I think most people know of the Maori tradition of facial tattooing or Moko, but I suspect most people see this tradition as being about tattooing (as in using needles to poke a design using ink into the skin). At its roots though it’s more likely an extension of their tradition of wood carving — similar patterns are chiseled into their homes, furniture, and boats. Mokos appear to have began by applying this wood art to the human body, literally chiseling or carving designs into the face, using similar tools for similar results. Some time after this practice began, ink was the added to the scars, making them more visible, and in time the tradition slowly moved away from scarification-based methods to tattooing-based ones. Some early photos show the three dimensional nature of Mokos created using the ink-rubbing scarification technique, although by the time Western anthropologists began documenting the practice it was already falling out of fashion.
Anyway, I was reminded of that history when I saw this skin peel done by John Durante (of Seattle-based jewelry company Evolve), which you can see here both fresh and well into healing. I really like the way he has used a sort of “reverse negative space” by cutting out a simple shape, but leaving a circle of skin in the middle untouched. As to why these facial scars inset rather than raising (as most scars do), it’s possible that it’s some evolution that makes facial injuries less likely to disfigure, it could be due to there being less subcutaneous fat, or it could be due to the vascular nature, but I don’t really have a good explanation as to why the majority of facial scars are “innies” rather than “outies”. If there are any medically aware readers that want to save me some googling, I’m like a Ferengi… all ears.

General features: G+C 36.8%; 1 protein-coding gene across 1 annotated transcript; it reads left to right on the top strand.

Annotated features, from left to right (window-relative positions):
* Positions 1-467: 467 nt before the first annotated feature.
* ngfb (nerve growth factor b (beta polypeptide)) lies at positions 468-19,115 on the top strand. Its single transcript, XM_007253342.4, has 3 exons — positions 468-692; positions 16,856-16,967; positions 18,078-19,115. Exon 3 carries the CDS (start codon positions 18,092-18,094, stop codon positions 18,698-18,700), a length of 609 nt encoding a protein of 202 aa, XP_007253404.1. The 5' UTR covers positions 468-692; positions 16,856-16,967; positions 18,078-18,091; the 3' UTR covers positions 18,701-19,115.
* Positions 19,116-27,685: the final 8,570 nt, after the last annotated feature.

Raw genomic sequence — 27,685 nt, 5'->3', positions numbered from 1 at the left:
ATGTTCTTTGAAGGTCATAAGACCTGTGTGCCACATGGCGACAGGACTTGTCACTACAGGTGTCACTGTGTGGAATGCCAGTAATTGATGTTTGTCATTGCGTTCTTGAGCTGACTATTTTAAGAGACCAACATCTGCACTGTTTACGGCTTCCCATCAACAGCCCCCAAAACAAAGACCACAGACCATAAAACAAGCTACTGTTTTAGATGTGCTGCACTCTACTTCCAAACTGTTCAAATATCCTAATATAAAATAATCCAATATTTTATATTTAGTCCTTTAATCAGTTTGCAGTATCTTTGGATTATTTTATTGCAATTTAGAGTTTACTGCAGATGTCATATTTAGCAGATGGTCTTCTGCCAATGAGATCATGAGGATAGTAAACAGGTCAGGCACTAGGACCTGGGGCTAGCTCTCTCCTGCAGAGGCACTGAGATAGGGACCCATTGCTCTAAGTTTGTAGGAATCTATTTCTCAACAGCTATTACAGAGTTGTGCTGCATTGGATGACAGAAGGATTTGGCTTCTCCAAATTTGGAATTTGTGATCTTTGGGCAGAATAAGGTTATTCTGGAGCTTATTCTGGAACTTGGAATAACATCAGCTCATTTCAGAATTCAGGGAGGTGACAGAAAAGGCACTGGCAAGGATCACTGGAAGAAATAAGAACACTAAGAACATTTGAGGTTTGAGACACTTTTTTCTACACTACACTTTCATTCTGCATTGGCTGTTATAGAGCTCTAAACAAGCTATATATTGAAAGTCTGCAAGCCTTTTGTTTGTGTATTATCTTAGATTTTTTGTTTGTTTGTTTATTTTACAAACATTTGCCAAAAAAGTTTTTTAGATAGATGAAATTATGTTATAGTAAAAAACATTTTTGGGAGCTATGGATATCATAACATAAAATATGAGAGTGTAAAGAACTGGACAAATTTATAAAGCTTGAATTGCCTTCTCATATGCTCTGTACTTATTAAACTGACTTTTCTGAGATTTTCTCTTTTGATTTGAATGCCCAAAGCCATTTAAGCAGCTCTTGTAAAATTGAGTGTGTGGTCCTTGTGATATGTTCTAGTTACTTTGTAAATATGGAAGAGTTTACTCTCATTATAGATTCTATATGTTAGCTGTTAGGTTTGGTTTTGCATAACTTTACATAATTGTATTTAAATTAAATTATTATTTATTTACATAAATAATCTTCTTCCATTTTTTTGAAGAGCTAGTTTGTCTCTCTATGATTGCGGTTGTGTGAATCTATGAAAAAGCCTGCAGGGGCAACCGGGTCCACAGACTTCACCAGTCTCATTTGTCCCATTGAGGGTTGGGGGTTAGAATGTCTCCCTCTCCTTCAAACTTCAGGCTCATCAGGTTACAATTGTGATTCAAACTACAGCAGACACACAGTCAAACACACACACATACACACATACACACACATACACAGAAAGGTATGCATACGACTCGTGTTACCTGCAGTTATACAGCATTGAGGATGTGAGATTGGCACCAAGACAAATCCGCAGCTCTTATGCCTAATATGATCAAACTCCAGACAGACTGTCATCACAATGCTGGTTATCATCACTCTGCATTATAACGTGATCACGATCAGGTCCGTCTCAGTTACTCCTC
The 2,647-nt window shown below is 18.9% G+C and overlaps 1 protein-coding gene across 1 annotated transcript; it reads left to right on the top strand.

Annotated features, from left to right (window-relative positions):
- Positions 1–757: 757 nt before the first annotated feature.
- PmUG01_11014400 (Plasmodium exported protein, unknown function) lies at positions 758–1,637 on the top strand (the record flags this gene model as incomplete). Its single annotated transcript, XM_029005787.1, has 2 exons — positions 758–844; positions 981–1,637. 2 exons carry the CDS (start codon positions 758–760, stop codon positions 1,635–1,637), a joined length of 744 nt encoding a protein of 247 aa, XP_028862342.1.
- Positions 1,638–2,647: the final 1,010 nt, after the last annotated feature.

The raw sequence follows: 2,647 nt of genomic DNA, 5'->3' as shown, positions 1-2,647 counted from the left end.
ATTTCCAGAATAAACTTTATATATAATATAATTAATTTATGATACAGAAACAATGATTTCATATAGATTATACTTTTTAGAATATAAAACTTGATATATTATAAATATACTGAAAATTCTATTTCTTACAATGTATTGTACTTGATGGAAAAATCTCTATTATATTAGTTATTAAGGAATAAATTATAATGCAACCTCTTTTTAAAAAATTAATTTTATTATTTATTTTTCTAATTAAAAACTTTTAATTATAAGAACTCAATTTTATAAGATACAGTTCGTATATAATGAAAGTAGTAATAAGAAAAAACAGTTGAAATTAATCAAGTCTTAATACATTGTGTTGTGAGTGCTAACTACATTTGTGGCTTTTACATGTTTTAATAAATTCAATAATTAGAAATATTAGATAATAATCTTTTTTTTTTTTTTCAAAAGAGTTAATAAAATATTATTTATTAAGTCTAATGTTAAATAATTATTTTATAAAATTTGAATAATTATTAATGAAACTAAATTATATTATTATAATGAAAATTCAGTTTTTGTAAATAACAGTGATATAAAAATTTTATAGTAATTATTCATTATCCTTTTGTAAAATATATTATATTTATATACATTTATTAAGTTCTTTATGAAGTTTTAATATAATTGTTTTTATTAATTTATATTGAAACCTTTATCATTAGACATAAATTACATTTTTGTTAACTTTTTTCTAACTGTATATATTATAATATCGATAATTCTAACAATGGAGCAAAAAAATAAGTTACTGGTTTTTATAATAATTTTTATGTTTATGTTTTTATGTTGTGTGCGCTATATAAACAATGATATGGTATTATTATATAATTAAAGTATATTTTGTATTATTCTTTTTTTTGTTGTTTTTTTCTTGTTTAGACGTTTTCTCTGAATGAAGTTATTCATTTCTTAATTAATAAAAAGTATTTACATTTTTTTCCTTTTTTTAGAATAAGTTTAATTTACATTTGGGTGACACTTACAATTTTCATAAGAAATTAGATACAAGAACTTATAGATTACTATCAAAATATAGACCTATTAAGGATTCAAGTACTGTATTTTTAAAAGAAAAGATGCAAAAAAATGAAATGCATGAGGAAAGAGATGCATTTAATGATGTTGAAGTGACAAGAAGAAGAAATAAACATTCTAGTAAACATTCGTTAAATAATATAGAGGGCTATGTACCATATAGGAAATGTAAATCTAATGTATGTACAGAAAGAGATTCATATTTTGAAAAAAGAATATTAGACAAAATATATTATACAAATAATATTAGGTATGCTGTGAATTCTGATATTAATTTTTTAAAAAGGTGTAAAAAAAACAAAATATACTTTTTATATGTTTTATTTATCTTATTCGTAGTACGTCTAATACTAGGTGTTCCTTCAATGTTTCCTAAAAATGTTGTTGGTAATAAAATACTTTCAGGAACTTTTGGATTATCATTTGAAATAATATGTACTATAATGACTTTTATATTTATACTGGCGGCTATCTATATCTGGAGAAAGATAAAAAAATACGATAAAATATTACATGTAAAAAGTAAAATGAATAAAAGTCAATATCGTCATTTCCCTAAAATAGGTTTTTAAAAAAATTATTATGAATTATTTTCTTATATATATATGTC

You don’t have to move far off the face for the scarred skin to start being more likely to raise than stay inset. Here’s another good example of a scar showing fresh versus healing, a throat piece done by Brendan Russell of Tribal Urge in Newcastle, NSW, Australia. The sharp-eyed will notice that this isn’t just a skin removal scar by the way — it’s also an ink rubbing done with white ink, which has the interesting side-effect of making the age of the scar difficult to eyeball.